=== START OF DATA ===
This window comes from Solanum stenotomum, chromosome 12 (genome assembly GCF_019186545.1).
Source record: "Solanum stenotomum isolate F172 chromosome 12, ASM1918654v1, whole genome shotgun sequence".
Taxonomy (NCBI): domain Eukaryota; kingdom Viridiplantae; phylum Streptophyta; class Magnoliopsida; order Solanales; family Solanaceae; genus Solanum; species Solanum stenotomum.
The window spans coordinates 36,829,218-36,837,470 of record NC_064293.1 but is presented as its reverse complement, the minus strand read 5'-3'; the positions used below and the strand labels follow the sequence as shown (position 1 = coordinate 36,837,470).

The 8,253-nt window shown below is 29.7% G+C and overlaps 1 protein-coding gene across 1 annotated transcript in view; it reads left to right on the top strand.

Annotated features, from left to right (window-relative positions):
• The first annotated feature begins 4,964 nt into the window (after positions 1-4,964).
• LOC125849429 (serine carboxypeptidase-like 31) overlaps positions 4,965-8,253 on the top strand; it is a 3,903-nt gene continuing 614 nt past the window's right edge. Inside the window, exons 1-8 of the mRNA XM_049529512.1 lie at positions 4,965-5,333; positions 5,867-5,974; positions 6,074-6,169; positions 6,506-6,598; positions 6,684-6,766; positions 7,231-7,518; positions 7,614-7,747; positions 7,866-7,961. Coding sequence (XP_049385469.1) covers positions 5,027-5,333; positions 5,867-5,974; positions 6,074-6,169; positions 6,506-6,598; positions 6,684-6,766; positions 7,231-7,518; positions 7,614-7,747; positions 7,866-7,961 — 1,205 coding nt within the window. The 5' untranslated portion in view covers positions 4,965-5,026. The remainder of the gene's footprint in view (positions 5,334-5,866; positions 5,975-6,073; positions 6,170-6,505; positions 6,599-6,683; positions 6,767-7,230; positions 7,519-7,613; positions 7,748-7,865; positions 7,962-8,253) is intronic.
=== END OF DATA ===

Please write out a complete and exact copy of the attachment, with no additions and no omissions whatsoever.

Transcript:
This window comes from Solanum stenotomum, chromosome 12 (genome assembly GCF_019186545.1).
Source record: "Solanum stenotomum isolate F172 chromosome 12, ASM1918654v1, whole genome shotgun sequence".
Taxonomy (NCBI): domain Eukaryota; kingdom Viridiplantae; phylum Streptophyta; class Magnoliopsida; order Solanales; family Solanaceae; genus Solanum; species Solanum stenotomum.
The window spans coordinates 36,829,218-36,837,470 of record NC_064293.1 but is presented as its reverse complement, the minus strand read 5'-3'; the positions used below and the strand labels follow the sequence as shown (position 1 = coordinate 36,837,470).

The 8,253-nt window shown below is 29.7% G+C and overlaps 1 protein-coding gene across 1 annotated transcript in view; it reads left to right on the top strand.

Annotated features, from left to right (window-relative positions):
• The first annotated feature begins 4,964 nt into the window (after positions 1-4,964).
• LOC125849429 (serine carboxypeptidase-like 31) overlaps positions 4,965-8,253 on the top strand; it is a 3,903-nt gene continuing 614 nt past the window's right edge. Inside the window, exons 1-8 of the mRNA XM_049529512.1 lie at positions 4,965-5,333; positions 5,867-5,974; positions 6,074-6,169; positions 6,506-6,598; positions 6,684-6,766; positions 7,231-7,518; positions 7,614-7,747; positions 7,866-7,961. Coding sequence (XP_049385469.1) covers positions 5,027-5,333; positions 5,867-5,974; positions 6,074-6,169; positions 6,506-6,598; positions 6,684-6,766; positions 7,231-7,518; positions 7,614-7,747; positions 7,866-7,961 — 1,205 coding nt within the window. The 5' untranslated portion in view covers positions 4,965-5,026. The remainder of the gene's footprint in view (positions 5,334-5,866; positions 5,975-6,073; positions 6,170-6,505; positions 6,599-6,683; positions 6,767-7,230; positions 7,519-7,613; positions 7,748-7,865; positions 7,962-8,253) is intronic.